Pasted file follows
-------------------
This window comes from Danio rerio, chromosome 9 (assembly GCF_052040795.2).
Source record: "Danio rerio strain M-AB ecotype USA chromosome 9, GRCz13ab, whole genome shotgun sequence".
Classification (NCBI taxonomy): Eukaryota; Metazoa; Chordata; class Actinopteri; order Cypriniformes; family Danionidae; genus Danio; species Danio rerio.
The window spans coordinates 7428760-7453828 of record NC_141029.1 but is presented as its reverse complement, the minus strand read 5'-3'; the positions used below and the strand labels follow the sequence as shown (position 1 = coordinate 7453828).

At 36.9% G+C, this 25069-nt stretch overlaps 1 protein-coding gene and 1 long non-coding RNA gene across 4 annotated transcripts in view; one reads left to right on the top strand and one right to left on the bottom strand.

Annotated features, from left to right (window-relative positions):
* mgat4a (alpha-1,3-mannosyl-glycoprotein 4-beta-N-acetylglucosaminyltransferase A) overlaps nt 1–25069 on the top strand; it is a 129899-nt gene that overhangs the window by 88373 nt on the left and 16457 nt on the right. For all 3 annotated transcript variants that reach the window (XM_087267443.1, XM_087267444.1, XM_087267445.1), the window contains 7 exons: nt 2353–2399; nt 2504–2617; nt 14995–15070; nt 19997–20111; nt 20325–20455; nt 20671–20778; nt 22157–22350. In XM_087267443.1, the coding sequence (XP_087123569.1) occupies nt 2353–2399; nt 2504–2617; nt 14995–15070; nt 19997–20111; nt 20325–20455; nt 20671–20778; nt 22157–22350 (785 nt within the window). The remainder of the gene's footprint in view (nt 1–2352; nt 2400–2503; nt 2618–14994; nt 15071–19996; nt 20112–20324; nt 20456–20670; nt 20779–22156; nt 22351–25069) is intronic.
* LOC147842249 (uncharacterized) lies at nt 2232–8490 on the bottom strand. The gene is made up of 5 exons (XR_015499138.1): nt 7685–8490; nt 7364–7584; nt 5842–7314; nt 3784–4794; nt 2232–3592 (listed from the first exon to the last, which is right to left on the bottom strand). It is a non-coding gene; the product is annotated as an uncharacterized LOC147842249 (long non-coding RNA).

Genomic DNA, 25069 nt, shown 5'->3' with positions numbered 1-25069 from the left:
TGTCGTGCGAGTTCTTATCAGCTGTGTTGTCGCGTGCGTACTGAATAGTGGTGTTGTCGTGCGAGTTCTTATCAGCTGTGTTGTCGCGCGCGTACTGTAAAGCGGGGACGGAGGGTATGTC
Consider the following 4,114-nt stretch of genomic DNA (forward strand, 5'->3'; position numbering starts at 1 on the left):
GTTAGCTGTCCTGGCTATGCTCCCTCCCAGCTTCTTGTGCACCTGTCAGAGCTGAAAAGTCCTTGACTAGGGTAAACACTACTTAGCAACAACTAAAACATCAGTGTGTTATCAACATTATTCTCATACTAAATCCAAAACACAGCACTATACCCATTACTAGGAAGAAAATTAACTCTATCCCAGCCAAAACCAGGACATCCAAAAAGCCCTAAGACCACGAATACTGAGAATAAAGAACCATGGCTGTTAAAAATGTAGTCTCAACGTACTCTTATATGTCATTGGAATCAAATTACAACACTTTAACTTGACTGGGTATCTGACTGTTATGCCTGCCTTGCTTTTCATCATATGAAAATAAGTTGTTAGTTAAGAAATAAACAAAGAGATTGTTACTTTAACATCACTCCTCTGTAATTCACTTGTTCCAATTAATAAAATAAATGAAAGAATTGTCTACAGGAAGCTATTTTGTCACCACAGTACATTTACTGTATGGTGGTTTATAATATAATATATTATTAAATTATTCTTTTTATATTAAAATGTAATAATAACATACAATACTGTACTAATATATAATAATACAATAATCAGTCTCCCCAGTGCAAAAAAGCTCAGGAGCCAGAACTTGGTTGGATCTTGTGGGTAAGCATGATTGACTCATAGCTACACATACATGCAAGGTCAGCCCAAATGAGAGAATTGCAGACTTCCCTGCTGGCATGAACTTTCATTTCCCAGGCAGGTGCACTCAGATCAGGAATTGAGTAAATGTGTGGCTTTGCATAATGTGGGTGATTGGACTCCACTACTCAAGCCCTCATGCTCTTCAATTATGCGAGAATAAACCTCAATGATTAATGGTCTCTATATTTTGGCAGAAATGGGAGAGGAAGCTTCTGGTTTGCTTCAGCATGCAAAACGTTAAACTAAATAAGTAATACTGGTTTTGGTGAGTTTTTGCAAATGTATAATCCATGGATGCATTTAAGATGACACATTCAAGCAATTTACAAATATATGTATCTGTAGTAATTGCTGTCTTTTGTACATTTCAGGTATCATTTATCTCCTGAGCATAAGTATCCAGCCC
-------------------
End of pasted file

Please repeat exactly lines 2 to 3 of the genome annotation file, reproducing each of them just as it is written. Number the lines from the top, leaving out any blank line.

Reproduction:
Source record: "Danio rerio strain M-AB ecotype USA chromosome 9, GRCz13ab, whole genome shotgun sequence".
Classification (NCBI taxonomy): Eukaryota; Metazoa; Chordata; class Actinopteri; order Cypriniformes; family Danionidae; genus Danio; species Danio rerio.